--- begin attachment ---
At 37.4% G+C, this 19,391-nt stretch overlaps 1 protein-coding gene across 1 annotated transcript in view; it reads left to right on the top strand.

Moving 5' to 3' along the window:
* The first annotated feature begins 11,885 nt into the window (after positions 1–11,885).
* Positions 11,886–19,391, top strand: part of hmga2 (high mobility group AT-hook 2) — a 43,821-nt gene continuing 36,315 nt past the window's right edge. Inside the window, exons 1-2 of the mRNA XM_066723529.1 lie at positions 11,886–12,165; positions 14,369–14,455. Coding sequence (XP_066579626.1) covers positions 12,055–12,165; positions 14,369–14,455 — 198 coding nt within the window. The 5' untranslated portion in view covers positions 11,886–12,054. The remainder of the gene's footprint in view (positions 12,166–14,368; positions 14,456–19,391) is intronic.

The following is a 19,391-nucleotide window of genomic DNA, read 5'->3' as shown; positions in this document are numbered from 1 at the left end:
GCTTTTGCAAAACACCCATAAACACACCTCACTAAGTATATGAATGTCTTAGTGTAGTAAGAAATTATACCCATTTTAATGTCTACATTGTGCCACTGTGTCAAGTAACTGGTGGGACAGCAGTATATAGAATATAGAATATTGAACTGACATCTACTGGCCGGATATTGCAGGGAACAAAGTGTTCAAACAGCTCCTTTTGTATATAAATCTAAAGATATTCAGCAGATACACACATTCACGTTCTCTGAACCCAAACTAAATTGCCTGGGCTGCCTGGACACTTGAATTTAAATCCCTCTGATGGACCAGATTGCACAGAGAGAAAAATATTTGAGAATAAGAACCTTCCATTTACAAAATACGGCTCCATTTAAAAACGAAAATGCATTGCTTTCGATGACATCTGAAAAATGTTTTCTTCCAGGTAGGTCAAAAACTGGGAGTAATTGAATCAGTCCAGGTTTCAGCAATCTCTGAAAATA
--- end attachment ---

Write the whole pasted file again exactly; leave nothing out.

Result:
At 37.4% G+C, this 19,391-nt stretch overlaps 1 protein-coding gene across 1 annotated transcript in view; it reads left to right on the top strand.

Moving 5' to 3' along the window:
* The first annotated feature begins 11,885 nt into the window (after positions 1–11,885).
* Positions 11,886–19,391, top strand: part of hmga2 (high mobility group AT-hook 2) — a 43,821-nt gene continuing 36,315 nt past the window's right edge. Inside the window, exons 1-2 of the mRNA XM_066723529.1 lie at positions 11,886–12,165; positions 14,369–14,455. Coding sequence (XP_066579626.1) covers positions 12,055–12,165; positions 14,369–14,455 — 198 coding nt within the window. The 5' untranslated portion in view covers positions 11,886–12,054. The remainder of the gene's footprint in view (positions 12,166–14,368; positions 14,456–19,391) is intronic.

The following is a 19,391-nucleotide window of genomic DNA, read 5'->3' as shown; positions in this document are numbered from 1 at the left end:
GCTTTTGCAAAACACCCATAAACACACCTCACTAAGTATATGAATGTCTTAGTGTAGTAAGAAATTATACCCATTTTAATGTCTACATTGTGCCACTGTGTCAAGTAACTGGTGGGACAGCAGTATATAGAATATAGAATATTGAACTGACATCTACTGGCCGGATATTGCAGGGAACAAAGTGTTCAAACAGCTCCTTTTGTATATAAATCTAAAGATATTCAGCAGATACACACATTCACGTTCTCTGAACCCAAACTAAATTGCCTGGGCTGCCTGGACACTTGAATTTAAATCCCTCTGATGGACCAGATTGCACAGAGAGAAAAATATTTGAGAATAAGAACCTTCCATTTACAAAATACGGCTCCATTTAAAAACGAAAATGCATTGCTTTCGATGACATCTGAAAAATGTTTTCTTCCAGGTAGGTCAAAAACTGGGAGTAATTGAATCAGTCCAGGTTTCAGCAATCTCTGAAAATA